The BBC’s most seasoned journalists will be expected to take part in a training programme the corporation began rolling out this week following criticisms in the Neil Report.
The launch of the “editorial policy online course” will be followed by workshops that around 8,000 news journalists and factual staff will be expected to attend by March next year.
BBC heavyweights such as World Affairs correspondent John Simpson, Radio 4 Today programme presenter John Humphrys and Newsnight ‘s Jeremy Paxman would be asked to attend the workshops called “BBC Journalism: Sources, Scoops and Stories”. They will be held around the country and will require journalists to work through issues raised by a hypothetical health story.
All BBC staff responsible for programme content will also be expected to do the two-part online course and take part in discussion groups afterwards.
“People aren’t going to be forced to do it, but if like health and safety, it’s an area of training that is absolutely critical, then everyone should do it,” said Alex Gerlis, of the BBC’s training board. “There may well be some people who are going to be resentful but some senior people are also quite excited by the idea.”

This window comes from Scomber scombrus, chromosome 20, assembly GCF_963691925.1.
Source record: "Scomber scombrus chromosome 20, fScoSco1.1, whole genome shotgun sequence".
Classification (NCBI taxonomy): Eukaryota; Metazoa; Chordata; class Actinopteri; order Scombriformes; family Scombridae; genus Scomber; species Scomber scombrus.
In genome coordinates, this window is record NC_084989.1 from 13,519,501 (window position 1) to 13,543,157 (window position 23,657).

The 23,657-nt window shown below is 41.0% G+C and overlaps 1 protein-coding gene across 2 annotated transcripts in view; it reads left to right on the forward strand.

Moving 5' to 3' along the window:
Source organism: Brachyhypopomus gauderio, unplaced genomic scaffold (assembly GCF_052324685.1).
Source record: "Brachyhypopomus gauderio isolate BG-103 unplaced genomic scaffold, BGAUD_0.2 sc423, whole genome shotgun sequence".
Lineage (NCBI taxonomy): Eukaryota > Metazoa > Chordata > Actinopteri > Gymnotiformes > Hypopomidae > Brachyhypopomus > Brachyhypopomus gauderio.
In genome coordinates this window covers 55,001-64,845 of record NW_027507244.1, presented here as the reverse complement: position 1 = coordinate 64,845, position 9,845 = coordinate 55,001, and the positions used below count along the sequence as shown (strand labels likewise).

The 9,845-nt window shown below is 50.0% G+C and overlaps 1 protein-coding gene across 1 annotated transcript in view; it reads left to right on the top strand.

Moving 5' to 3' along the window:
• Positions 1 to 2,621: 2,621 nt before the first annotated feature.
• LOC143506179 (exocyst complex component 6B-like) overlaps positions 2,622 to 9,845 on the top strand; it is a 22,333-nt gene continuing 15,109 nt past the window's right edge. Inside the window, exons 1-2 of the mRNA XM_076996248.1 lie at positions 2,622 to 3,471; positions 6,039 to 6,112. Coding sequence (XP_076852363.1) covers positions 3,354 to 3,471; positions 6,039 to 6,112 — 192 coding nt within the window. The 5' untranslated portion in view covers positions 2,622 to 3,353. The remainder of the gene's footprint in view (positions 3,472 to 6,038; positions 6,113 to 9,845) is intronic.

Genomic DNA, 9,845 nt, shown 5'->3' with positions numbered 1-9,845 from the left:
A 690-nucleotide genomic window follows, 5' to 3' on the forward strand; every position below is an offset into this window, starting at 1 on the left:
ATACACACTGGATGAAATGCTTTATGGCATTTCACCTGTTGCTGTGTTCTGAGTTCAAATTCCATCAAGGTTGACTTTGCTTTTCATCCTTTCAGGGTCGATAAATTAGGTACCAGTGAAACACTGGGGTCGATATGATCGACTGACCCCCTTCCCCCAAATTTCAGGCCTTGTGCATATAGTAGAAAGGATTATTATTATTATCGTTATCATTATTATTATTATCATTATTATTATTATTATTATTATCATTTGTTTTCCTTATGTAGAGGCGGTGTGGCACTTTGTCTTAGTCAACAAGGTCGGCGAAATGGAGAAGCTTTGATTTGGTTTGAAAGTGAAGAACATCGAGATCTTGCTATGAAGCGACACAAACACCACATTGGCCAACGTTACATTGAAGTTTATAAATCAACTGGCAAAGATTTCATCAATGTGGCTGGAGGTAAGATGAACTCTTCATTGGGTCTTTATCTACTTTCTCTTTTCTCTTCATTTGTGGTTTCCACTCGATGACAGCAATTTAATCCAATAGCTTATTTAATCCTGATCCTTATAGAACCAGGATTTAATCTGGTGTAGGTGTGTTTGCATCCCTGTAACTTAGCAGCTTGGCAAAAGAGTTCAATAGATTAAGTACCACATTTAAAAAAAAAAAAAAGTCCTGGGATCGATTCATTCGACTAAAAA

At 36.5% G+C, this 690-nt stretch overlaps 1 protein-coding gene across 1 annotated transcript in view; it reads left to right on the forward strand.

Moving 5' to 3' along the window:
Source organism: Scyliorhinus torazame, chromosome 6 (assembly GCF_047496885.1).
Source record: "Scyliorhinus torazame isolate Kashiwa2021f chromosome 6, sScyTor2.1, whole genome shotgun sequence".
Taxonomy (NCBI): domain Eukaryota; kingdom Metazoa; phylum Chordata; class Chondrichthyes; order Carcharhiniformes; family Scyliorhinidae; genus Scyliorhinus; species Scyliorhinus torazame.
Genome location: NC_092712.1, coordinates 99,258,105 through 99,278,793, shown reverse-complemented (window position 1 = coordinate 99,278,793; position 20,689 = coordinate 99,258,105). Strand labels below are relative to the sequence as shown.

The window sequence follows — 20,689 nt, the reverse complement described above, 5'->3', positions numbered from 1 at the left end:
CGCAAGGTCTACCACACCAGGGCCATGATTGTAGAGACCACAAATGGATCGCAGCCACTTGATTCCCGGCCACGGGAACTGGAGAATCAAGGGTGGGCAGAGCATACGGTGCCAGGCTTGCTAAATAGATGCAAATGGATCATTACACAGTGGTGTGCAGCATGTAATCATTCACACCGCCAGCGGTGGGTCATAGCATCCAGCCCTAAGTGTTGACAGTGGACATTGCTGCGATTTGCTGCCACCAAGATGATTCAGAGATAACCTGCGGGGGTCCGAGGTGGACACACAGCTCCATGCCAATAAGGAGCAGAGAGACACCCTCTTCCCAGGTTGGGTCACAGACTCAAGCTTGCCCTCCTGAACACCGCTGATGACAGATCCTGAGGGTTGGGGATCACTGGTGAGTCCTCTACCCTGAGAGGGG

Journalistic standards came under intense scrutiny during the Hutton Inquiry, which closely examined Andrew Gilligan’s reporting of Dr David Kelly’s claims about the “sexed up dossier” for the Today Programme.
Ron Neil’s report highlighted the need for training in dealing with sources and allegations, live broadcasts and note-taking.
Gerlis insisted the training “wasn’t directed at anyone in particular” and is not intended to rein in its journalists.
“It’s about enabling journalists not constraining them,” he said. “We’ve found that since Hutton people have been very cautious and because they are not very sure they are taking fewer risks with stories,” added Gerlis.
“It’s about how, operating within the guidelines, we can be good journalists.”
The training courses are a forerunner to the BBC Journalism Training College, which is still in the planning stage.
By Julie Tomlin